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Satapuala is located in Samoa
Coordinates: 13°50′3″S 172°0′28″W / 13.83417°S 172.00778°W / -13.83417; -172.00778Coordinates: 13°50′3″S 172°0′28″W / 13.83417°S 172.00778°W / -13.83417; -172.00778
Country  Samoa
District A'ana
Population (2006)
 • Total 1,296
Time zone -11

Satapuala is a village situated on the north west coast Upolu island in Samoa.[1] The village is part of A'ana Alofi III Electoral Constituency (Faipule District) which forms part of the larger political district A'ana.[2]

Satapuala is 40 minutes west from the country's capital Apia.

The village was relocated in 1942 to build the Faleolo International Airport. Like other land in Samoa, customary land in Satapuala was also alienated during colonialism.[3] Customary land has since come under the government.[3] Part of the former customary village land is where the new Aggie Grey's Lagoon Resort (the Government is the majority shareholder) has been built with a golf course beside the airport. Other Satapuala land includes a large coconut plantation opposite the airport which the government had planned to sell as small freehold lots and to build businesses and resorts. The chiefs (matai) of Satapuala have made legal claims to return customary land from the government for many years.[4] The disputed land is the property of the government's Samoa Trust Estate Corporation (STEC, formerly WSTEC), land which came under the Samoa government when German and New Zealand colonial rule ended in Samoa.[3]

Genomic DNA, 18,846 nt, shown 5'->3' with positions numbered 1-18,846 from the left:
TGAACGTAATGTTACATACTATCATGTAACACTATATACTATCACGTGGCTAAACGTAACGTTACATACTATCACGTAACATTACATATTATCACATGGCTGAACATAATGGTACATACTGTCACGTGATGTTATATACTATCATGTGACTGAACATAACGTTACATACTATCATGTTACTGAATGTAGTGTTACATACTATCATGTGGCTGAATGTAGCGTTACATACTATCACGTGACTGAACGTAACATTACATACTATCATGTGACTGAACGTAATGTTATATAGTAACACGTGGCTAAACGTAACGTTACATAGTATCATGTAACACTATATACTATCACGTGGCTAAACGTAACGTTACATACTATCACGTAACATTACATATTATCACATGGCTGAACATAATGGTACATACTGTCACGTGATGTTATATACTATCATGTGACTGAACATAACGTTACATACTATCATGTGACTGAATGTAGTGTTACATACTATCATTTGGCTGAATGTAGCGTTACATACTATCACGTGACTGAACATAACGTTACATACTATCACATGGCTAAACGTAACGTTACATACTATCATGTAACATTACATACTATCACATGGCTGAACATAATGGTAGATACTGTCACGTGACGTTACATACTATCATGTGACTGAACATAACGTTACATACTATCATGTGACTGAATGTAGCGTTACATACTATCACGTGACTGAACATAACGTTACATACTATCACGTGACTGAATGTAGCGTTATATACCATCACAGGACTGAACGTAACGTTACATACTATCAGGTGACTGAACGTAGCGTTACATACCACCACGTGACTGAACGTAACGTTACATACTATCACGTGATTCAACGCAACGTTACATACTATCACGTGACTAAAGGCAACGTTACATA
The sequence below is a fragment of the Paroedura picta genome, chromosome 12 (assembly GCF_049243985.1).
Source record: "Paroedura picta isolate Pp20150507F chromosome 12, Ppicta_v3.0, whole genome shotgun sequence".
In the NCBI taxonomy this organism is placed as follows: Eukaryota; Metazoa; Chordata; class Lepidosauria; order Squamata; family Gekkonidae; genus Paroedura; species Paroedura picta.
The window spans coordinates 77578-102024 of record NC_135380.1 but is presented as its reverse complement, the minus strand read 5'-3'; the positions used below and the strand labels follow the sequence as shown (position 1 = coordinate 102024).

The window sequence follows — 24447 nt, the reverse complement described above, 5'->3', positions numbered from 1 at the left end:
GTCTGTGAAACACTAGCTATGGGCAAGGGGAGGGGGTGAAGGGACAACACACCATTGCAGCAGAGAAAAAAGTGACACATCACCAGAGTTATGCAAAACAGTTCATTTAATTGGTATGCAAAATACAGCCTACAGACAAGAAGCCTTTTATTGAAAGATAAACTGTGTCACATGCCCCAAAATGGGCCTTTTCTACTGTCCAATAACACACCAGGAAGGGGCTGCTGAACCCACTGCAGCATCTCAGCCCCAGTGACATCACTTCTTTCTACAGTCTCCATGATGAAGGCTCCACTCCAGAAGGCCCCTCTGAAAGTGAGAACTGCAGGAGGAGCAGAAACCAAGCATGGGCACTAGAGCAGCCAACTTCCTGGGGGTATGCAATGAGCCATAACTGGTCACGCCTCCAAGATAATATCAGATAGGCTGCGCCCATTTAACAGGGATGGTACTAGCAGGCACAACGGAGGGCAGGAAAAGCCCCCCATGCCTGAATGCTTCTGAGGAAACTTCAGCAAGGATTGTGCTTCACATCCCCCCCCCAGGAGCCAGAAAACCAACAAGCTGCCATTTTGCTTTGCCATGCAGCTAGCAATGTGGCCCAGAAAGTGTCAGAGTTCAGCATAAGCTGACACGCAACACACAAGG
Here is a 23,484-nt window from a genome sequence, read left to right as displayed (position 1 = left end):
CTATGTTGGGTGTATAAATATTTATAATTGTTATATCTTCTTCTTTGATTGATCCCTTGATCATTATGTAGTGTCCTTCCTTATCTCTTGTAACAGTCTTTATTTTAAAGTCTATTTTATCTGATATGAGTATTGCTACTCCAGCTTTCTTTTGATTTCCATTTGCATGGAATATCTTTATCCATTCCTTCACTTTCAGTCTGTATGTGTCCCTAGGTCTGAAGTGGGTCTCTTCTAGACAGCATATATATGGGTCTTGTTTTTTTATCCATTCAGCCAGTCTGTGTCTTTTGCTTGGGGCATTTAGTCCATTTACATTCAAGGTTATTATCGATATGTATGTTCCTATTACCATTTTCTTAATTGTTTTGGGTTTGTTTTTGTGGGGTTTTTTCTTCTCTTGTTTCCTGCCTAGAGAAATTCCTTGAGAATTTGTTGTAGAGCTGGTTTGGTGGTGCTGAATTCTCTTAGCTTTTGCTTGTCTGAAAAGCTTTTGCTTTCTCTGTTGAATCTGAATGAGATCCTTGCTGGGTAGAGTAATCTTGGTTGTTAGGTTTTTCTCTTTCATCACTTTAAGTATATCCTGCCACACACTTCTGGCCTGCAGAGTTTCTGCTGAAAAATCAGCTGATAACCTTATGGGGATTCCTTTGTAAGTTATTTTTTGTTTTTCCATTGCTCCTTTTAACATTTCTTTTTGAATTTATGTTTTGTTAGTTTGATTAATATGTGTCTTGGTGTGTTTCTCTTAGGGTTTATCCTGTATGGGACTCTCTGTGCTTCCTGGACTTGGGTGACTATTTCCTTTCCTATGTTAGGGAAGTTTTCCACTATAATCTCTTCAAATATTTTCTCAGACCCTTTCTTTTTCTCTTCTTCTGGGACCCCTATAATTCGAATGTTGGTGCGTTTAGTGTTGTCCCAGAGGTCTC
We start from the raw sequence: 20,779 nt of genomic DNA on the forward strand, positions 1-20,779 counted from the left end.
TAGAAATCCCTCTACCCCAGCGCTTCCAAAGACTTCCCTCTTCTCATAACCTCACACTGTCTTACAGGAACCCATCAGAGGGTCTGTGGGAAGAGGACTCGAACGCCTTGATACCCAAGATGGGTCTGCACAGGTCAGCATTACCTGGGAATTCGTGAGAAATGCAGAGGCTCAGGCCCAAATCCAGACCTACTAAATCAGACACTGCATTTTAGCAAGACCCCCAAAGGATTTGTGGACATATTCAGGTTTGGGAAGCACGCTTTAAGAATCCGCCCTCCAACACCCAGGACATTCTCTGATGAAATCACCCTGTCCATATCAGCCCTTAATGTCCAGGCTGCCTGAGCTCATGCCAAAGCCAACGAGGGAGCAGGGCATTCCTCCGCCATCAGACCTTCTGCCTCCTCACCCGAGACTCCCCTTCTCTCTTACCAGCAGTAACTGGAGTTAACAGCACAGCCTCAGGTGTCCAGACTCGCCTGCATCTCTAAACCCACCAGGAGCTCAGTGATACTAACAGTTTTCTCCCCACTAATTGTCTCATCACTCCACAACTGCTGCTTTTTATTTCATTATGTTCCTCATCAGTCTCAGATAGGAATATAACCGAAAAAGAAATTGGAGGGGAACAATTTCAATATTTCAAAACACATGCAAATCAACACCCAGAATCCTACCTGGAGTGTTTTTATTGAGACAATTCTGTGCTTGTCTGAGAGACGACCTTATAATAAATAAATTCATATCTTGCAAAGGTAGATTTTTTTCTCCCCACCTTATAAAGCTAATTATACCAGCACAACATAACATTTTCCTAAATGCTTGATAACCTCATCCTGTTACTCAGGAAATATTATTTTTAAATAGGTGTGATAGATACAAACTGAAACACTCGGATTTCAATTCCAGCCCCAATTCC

Leading Satapuala's legal claim against the government for more than two thousand acres (8 km²) was a high chief of the village, To’alepaiali’i Toeolesulusulu Salesa III, the late Member of Parliament of the A'ana District and a prominent figure in Samoan politics. To'alepaiali'i was a Cabinet Minister in Samoa during the 1980s. He died during a trip to Sydney in November 2008.[5]

In the early 20th century this village had also made land claims against the New Zealand colonial administration, since it wanted to put an airport on the village grounds.

Like most villages in Samoa, the geographic boundary of Satapuala covers an area from the coastline and inland. The village is separated into two sections. Satapuala-I-Tai (tai means coastal) is the end of the village nearest to the lagoon shoreline. Satapuala-I-Uta (uta means inland) is the end where most of the village people live, and also the place where the village road ends. The village of Satapuala is famous for having the historic Lapita Site.